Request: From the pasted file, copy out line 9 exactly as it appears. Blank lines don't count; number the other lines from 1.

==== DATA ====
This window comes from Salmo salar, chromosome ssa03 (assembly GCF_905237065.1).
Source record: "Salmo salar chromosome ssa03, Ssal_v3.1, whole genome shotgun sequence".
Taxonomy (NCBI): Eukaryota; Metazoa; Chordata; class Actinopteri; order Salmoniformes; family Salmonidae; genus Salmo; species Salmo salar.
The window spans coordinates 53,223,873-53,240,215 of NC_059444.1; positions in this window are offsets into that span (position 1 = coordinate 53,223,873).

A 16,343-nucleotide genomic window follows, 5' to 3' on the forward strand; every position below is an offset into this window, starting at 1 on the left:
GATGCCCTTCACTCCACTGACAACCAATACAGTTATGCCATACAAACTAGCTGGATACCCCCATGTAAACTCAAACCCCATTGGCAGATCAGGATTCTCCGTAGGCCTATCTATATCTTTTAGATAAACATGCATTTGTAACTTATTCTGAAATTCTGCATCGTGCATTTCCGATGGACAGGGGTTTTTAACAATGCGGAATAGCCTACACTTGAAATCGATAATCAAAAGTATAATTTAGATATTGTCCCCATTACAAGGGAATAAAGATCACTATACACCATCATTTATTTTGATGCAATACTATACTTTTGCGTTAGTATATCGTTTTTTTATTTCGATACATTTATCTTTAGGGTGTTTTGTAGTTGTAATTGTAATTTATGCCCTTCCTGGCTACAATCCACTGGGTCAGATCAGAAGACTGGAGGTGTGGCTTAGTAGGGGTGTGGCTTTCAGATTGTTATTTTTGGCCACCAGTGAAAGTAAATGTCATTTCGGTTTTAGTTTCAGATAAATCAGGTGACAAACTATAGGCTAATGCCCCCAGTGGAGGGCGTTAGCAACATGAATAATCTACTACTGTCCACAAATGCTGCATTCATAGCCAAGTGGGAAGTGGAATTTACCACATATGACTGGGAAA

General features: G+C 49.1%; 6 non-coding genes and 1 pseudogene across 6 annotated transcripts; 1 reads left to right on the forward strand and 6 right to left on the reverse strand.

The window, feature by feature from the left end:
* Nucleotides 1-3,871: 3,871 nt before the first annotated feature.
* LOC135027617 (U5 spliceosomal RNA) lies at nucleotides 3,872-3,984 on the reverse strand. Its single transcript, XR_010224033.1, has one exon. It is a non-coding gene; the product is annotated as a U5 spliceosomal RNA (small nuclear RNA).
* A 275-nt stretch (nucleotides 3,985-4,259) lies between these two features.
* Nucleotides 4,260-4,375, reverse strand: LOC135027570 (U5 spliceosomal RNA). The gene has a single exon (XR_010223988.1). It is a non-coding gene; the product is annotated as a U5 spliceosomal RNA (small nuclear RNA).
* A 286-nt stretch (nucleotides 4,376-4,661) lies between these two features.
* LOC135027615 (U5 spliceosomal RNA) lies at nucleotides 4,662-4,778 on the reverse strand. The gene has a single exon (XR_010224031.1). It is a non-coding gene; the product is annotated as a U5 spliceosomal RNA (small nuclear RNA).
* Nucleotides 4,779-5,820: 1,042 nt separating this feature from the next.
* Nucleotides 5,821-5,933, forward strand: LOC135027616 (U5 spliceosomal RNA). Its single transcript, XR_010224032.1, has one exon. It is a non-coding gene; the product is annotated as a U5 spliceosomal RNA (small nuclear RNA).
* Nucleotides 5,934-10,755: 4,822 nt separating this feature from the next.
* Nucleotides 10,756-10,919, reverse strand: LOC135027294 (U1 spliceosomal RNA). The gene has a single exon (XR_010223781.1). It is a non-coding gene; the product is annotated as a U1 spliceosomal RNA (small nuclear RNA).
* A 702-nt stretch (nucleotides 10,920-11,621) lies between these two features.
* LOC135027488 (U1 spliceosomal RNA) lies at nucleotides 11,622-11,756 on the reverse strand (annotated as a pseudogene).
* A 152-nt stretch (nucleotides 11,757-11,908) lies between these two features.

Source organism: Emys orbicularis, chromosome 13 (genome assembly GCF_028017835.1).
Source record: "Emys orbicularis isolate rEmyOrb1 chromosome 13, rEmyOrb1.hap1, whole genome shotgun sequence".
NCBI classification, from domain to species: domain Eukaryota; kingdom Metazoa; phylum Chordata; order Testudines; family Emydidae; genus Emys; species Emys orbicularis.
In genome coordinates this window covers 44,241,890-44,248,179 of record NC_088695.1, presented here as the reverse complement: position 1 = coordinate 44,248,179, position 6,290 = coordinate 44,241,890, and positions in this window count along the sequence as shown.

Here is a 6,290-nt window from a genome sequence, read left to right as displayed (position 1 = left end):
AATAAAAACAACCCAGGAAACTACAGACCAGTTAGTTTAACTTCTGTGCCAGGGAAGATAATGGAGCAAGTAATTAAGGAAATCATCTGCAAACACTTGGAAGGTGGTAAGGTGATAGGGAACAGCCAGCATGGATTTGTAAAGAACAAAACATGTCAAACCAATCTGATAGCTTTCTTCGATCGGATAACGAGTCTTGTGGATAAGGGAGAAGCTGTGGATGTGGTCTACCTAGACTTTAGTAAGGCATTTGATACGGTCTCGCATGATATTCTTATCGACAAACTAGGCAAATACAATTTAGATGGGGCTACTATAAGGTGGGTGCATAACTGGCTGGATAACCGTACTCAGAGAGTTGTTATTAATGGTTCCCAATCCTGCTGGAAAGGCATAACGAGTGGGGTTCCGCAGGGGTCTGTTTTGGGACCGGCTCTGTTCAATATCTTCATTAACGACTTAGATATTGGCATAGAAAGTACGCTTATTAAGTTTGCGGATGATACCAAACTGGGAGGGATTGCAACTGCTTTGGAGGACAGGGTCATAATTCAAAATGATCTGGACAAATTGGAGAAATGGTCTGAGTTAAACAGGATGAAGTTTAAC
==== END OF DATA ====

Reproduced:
* Nucleotides 1-3,871: 3,871 nt before the first annotated feature.